13. I'm in the middle of making four of these for my kids; they nag me several times a day about their progress :) I'm using dingle balls for two of them and fat ric rac for two of them on the lids; the dingle balls were a pain (since they're not flat!) but they look really cute! I'll post pictures when I'm done; hope to finish all of them this week. My kids are SO excited about them; your step-by-step instructions have been great!! Thanks again :)

  14. Great tutorial! I can't wait to try this.

  15. What a great tutorial! Thanks so much for sharing! I just love it!


  16. I made this same bag over 30years ago. I have never made another one. Although it was fun it took along time to make. My daughter still has the bag.

    1. I made it the 1980s. I use it every year to put the Halloween candy in. Mine has the same face as the one made by Grammy. I still have that pattern in my stash.

  17. I found your tutorial and just knew I had to make it! My mom made these exact ones for my siblings and I grew up loving them. Thank you so much for posting this tutorial so I could make my daughter one! It was super easy to follow and my pumpkin turned out great.

  18. Now I'm wondering where the original pattern for this bag came from. It seems a lot of posters are like me, and had this exact same bag, made by their Mom, when they were a kid. I still have mine, in fact. And I made some for my kids two years ago from my Mom's pattern. Do you know where it originally comes from? Or maybe my Mom will know.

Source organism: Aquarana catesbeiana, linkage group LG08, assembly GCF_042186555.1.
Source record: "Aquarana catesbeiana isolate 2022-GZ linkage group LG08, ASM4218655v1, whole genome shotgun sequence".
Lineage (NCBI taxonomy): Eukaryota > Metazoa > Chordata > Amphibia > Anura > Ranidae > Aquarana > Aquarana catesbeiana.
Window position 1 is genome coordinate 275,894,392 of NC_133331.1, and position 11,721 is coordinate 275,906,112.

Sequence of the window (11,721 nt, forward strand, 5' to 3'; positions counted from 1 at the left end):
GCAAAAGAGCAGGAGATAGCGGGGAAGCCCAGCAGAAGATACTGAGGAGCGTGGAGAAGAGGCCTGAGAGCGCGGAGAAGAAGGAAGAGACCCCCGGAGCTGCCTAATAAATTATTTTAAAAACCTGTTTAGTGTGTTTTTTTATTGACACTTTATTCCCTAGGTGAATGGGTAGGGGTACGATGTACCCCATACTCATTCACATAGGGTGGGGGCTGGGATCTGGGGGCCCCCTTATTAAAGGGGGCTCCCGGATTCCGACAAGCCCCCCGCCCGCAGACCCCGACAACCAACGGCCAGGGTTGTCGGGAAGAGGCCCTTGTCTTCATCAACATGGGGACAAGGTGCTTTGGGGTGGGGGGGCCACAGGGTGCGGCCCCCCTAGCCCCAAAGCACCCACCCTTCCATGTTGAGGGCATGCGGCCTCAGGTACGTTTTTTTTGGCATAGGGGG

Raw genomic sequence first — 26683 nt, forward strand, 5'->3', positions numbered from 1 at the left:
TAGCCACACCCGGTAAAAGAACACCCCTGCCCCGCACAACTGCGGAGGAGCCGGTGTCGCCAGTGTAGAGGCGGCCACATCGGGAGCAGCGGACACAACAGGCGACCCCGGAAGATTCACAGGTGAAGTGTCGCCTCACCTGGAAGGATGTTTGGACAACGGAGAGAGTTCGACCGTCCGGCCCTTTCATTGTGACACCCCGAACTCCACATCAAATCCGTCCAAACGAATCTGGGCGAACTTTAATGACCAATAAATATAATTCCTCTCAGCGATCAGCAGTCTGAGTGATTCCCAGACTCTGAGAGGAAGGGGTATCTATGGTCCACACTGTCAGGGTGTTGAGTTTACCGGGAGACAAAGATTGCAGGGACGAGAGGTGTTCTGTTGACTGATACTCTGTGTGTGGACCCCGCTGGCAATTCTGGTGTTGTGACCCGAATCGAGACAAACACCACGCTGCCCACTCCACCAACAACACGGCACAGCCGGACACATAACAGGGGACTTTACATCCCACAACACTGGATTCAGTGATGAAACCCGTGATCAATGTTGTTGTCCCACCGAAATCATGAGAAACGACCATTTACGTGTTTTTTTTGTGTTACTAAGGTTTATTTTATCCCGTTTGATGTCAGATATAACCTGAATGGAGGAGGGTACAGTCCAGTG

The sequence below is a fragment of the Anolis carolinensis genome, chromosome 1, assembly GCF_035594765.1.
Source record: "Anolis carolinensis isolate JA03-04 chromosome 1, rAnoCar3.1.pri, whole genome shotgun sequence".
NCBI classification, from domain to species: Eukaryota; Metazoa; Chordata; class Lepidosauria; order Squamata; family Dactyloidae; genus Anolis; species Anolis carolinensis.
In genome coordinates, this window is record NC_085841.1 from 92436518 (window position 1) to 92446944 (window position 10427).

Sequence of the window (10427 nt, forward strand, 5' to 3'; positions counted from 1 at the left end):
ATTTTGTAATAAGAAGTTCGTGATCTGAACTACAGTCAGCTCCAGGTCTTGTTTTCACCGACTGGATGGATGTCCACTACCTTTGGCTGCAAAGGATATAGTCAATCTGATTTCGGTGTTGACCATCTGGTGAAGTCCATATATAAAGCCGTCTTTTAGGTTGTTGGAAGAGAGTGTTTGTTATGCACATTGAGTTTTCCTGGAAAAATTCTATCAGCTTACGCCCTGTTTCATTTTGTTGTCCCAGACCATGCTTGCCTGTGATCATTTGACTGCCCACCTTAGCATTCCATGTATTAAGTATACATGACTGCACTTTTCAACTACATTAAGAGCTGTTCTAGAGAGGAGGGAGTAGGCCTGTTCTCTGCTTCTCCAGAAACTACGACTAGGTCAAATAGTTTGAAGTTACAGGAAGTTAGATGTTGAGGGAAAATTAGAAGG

19. Used and modified your pattern to make a "Mr Grouper" from the Bubble Guppies basket. It worked great...if I new how to upload a photo I would. Thanks for the tutorial!

  20. This comment has been removed by a blog administrator.

  21. Oh, so cute and festive! My first time to your blog and loving this idea. I'll have to look around and find some more...

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  22. This was a commercial pattern sold in the 70's. I made several with identical faces as this tutorial. I stil. Have the original pattern.

  23. Cant read the measurements as it will not enlarge. Can you please tell me what the measurement is for the pumpkin panel piece.

  24. Stephanie,
    What an adorable pumpkin! Plan to start on it today for my granddaughter, but I cannot read the dimentions, especially on the side piece.

  25. My sisters and I all had candy bags like this when we were kids. I bought one on Etsy for our first daughter because I couldn’t find a pattern. I’m thrilled that I finally found it!!!!

  26. so happy to have found this. My daughter has hers which I made back on the early 90s. She passed it on to her daughter. Today she asked me to make one for her son. I was struggling with how to copy the one i have since the pattern is long gone. Thanks to you this will be a easy project now!!

  27. What a great idea! Although I read this out of season, I'll get my kids involved for sure, they'll love it!

  28. Thanks in support of sharing such a good thought, piece of writing is
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  29. Use double thickness of batting and the bags will sit up nice. I have the original pattern and made these for my son and daughter in the 80’s. So cute!